Aretha has been ill (pancreatic cancer), and is convalescing after surgery. She’s 68, and has been a constant musical presence in my life since I was maybe 12 years old. We danced to her music at middle and high school parties. Then I got to play her music in my early bands, then my college bands, and after I moved to Texas her music followed me from band to band. Any dance band has to know some Aretha songs: “Respect,” “Chain Of Fools,” “Natural Woman,” just to mention a few. I have played them in great bands, not-so-great bands, at lavish galas in 4-star hotels, at grimy hole in the wall bars, at surreal music festivals in a field in the middle of nowhere, at late night parties with drunk girls screaming “R-E-S-P-E-C-T” in every key except the one the band played in…. Through the years the music of Aretha has added a kind of constancy and affirmation to the musical ride. I’m sure there are many musicians, singers and music lovers out there who feel the same way.
So I just wanted to take a moment to think about Aretha Franklin and thank her for all the music.
We’re in the homestretch. Some would say it’s meaningless to measure one’s time in hours, days, weeks, years. Yes, the Julian calendar is an arbitrary yardstick (you could go by the Jewish calendar, or the Zoroastrian for that matter), but still I get a little philosophical and retrospective this time of year. So I look back at all that I have done, seen and shared over this past year, and I want to send a thank you to all the people in my life that have made the days so full. I’m looking forward to more hectic and wonderful times in 2011.
I have a few more shows over the next week. If you’re looking for something fun to do on Xmas Eve (besides watching “It’s A Wonderful Life” while weeping into your beer, join us at Romeo’s for a big ol’ music party.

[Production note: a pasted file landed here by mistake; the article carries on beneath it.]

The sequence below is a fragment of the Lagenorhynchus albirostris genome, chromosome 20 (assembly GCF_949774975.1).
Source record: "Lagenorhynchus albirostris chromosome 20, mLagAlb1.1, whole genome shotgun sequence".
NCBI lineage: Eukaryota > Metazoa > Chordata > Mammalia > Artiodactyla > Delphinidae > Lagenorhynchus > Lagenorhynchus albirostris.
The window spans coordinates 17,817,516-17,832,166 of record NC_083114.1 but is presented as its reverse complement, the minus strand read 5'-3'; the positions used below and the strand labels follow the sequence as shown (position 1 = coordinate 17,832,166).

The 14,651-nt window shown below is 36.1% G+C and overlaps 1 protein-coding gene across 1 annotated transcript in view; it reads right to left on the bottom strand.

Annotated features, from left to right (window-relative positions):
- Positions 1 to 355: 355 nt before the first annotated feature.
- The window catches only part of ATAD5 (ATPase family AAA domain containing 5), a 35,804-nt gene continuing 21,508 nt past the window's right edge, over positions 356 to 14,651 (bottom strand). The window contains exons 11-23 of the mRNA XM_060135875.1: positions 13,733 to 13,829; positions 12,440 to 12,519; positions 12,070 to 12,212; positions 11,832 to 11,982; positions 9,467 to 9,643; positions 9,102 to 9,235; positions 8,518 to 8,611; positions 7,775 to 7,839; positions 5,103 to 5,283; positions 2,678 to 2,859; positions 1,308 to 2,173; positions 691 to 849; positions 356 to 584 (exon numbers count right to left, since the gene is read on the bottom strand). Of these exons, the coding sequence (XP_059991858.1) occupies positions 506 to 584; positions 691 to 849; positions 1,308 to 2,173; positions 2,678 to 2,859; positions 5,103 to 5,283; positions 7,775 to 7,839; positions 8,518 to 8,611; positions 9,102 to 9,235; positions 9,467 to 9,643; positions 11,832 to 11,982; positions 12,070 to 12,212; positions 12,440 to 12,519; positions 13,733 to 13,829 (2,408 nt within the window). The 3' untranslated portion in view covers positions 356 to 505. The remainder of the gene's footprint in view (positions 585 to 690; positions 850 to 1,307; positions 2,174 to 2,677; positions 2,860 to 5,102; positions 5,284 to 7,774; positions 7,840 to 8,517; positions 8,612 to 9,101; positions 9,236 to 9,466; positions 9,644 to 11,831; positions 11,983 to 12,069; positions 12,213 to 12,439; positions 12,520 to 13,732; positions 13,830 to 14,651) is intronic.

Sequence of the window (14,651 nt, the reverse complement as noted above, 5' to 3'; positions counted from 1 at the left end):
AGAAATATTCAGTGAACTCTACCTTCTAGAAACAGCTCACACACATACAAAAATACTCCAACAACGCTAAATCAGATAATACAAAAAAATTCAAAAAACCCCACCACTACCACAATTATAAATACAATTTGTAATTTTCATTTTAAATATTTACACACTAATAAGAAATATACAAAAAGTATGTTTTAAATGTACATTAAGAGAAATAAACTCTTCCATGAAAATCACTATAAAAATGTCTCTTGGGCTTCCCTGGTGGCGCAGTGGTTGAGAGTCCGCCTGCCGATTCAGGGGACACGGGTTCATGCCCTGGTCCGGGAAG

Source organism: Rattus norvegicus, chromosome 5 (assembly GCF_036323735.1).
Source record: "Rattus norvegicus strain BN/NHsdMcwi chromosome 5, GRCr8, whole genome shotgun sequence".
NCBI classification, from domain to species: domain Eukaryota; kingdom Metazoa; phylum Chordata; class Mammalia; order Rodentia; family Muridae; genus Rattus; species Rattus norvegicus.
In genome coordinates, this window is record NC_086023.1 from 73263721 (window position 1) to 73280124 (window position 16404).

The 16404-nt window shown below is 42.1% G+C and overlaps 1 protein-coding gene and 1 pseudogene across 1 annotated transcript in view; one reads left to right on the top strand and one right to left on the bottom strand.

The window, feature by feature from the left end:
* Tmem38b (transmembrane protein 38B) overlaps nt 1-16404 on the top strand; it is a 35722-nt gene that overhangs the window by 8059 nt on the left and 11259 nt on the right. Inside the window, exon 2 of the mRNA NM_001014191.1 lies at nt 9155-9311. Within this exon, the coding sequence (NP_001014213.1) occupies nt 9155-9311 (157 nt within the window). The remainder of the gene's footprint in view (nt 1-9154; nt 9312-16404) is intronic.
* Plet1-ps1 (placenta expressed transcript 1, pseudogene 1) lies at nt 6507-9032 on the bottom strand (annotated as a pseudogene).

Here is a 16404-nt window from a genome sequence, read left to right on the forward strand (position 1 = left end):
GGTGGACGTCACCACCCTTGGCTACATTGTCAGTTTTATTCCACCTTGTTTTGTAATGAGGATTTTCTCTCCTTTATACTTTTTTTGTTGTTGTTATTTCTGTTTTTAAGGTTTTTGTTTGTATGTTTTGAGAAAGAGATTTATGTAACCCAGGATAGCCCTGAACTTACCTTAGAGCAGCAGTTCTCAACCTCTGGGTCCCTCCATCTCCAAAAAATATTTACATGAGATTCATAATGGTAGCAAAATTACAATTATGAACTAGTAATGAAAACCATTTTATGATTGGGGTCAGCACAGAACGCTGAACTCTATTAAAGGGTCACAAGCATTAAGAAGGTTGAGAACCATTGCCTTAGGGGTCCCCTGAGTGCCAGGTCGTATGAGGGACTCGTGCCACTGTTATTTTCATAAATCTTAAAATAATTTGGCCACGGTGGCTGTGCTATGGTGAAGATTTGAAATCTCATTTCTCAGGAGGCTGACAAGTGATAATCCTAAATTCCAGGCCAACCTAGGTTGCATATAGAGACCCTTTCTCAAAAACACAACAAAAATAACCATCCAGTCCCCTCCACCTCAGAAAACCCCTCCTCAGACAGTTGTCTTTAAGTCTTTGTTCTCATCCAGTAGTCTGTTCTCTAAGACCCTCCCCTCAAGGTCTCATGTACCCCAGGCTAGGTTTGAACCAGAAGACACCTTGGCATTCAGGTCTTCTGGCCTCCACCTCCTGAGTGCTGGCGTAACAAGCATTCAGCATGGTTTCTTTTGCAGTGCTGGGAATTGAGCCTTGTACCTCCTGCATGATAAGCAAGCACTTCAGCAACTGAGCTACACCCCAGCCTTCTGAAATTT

My Exotic Other has one more show for 2010, this Tuesday at Momo’s. We’ll preview some new compositions of mine and have a CD giveaway!
Here’s a little taste from last week’s New Music Night at Kickbutt Coffee: We tried out some new ideas mixing Indian classical music, funk, and jazz. This video clip features Shiv Naimpally on tabla and drum machine, Amie Maciscewski on sitar, Sean Hopper on bass, and David Spann on guitar.
We had a great time playing at Central Market in Austin, TX on Dec. 16. Thanks to all my friends who came out to enjoy the evening with us. This video was shot courtesy of my hardworking saxophone student Trey Deatley, and features guest artists Amie Maciszewski on sitar and Naga Valli on vocals. Band includes: Steve Summer, Chris Gebhard, Chris Vestre, Luiz Coutinho.
This video by Joyce Klemperer moves from the woods of New Hampshire, where I spent many summers growing up, to travels, lectures and performances in China and other places. It is set to my composition “Dewa Mata” which, appropriately enough means “see you later” in Japanese.
In May of 2010, I visited China, meeting with musicians, teachers and friends there. I was invited to present a few classes and performances, as well as jam spontaneously with a number of musicians. It was a wonderful experience and I am planning to return to teach some workshops in the future.
While staying at the Red Lantern Hostel in Beijing I had the opportunity to jam with an erhu player. Big fun!
[Video courtesy of Joyce Klemperer]
Paul Klemperer draws on his background in ethnomusicology, sociology and 30 years of professional performance to present informative and entertaining workshops, lectures and group classes on a variety of topics relating to music.
Some of his presentations include:
Improvisation In Music: How To Jam In Different Styles;
Warming Up: Connecting The Mind & Body As You Play;
Jazz Styles: What To Listen For;
Latin Jazz: A Pan-American Perspective;
Texas Jazz & Blues;
Popular Music In Contemporary Society: Sound As Culture;
Social Issues In World Music;
Making A Living & A Life As A Performing Artist